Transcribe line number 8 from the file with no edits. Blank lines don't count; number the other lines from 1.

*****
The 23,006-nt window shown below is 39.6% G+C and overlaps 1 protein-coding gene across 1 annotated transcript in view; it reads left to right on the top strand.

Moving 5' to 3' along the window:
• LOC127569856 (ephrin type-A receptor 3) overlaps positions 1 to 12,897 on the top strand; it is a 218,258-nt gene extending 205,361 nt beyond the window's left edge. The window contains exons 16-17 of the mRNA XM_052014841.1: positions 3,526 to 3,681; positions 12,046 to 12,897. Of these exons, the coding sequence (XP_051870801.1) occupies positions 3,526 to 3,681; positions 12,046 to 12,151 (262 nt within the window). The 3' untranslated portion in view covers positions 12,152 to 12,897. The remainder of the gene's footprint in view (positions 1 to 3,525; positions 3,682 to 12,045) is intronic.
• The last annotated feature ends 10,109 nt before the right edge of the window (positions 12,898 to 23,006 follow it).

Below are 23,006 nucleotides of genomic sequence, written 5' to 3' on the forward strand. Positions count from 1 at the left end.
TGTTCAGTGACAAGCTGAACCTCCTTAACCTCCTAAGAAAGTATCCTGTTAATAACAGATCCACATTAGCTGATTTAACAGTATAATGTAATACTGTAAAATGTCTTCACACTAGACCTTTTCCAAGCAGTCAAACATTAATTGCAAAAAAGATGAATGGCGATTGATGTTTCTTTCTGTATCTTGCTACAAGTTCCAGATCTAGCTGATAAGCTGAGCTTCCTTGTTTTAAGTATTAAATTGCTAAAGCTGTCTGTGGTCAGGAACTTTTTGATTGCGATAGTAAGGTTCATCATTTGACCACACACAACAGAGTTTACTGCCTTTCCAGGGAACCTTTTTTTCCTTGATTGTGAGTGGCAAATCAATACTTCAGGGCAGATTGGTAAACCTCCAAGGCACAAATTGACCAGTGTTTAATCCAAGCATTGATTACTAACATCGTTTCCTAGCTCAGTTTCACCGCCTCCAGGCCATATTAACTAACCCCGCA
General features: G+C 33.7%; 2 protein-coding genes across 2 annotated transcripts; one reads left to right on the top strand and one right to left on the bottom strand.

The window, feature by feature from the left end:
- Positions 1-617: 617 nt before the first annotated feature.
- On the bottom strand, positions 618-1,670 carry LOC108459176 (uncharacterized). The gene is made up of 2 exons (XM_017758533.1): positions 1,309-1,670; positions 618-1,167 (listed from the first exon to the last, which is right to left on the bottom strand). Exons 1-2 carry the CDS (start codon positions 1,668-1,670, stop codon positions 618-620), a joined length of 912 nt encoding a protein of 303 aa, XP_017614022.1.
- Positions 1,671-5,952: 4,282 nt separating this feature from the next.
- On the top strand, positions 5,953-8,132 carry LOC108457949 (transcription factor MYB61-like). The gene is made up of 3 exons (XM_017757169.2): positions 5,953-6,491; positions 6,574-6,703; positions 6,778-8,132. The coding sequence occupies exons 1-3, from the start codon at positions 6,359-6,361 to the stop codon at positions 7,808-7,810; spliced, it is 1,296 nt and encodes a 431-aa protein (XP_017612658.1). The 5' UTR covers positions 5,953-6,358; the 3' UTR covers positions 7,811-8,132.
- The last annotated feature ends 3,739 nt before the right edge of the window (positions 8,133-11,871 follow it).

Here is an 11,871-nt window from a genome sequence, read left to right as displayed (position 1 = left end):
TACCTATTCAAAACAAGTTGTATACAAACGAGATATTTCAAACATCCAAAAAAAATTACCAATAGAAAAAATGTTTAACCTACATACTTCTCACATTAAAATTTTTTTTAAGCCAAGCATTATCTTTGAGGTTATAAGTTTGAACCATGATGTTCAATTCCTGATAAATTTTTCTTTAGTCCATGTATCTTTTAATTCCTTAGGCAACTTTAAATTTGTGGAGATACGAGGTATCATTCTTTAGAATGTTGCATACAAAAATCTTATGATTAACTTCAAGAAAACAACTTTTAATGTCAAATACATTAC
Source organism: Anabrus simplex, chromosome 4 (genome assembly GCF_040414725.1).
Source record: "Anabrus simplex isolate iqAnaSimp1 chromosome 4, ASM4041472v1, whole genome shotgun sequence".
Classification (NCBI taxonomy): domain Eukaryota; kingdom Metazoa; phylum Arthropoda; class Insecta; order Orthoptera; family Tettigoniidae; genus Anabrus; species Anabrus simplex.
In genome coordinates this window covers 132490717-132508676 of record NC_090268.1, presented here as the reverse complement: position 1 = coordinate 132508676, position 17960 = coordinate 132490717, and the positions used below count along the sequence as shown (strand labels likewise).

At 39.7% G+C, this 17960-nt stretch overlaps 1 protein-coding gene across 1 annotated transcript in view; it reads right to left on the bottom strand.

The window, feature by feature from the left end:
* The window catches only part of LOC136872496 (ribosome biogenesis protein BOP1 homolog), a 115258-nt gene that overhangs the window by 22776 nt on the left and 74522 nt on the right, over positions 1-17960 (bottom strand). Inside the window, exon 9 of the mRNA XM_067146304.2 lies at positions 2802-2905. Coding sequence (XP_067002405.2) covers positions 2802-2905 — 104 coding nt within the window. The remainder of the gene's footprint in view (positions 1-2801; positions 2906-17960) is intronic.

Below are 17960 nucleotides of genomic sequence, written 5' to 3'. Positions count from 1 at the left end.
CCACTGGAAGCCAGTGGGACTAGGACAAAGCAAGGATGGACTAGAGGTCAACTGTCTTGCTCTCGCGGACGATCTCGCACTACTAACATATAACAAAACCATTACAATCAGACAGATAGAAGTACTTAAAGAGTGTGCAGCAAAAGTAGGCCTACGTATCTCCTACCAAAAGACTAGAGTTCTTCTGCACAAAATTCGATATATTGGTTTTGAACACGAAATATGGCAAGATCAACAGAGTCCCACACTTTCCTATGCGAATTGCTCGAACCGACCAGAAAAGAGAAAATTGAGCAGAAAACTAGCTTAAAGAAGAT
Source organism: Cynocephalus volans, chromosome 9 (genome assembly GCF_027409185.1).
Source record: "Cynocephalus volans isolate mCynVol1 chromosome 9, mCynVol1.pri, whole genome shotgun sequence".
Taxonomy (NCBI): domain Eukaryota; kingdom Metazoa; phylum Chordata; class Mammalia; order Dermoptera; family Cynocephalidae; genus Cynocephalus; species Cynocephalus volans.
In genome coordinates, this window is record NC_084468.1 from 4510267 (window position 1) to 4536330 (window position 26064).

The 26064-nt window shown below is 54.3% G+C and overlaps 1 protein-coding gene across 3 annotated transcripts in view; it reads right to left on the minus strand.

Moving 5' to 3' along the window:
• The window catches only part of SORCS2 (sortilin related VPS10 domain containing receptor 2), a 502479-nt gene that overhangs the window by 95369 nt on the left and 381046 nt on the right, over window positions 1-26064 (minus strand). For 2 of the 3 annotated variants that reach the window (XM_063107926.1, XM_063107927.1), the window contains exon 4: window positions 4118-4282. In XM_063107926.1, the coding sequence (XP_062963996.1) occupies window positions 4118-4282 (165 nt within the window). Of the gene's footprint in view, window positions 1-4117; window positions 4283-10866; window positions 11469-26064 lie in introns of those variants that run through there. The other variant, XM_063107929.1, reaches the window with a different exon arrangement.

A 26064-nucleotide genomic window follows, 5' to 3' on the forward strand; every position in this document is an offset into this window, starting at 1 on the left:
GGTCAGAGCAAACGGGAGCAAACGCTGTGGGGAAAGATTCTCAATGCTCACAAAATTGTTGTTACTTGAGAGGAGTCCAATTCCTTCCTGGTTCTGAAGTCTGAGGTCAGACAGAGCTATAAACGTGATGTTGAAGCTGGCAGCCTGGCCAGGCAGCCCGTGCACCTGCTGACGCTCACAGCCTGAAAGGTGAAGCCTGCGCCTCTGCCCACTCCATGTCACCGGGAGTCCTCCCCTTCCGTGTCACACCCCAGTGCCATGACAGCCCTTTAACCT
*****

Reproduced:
The window, feature by feature from the left end: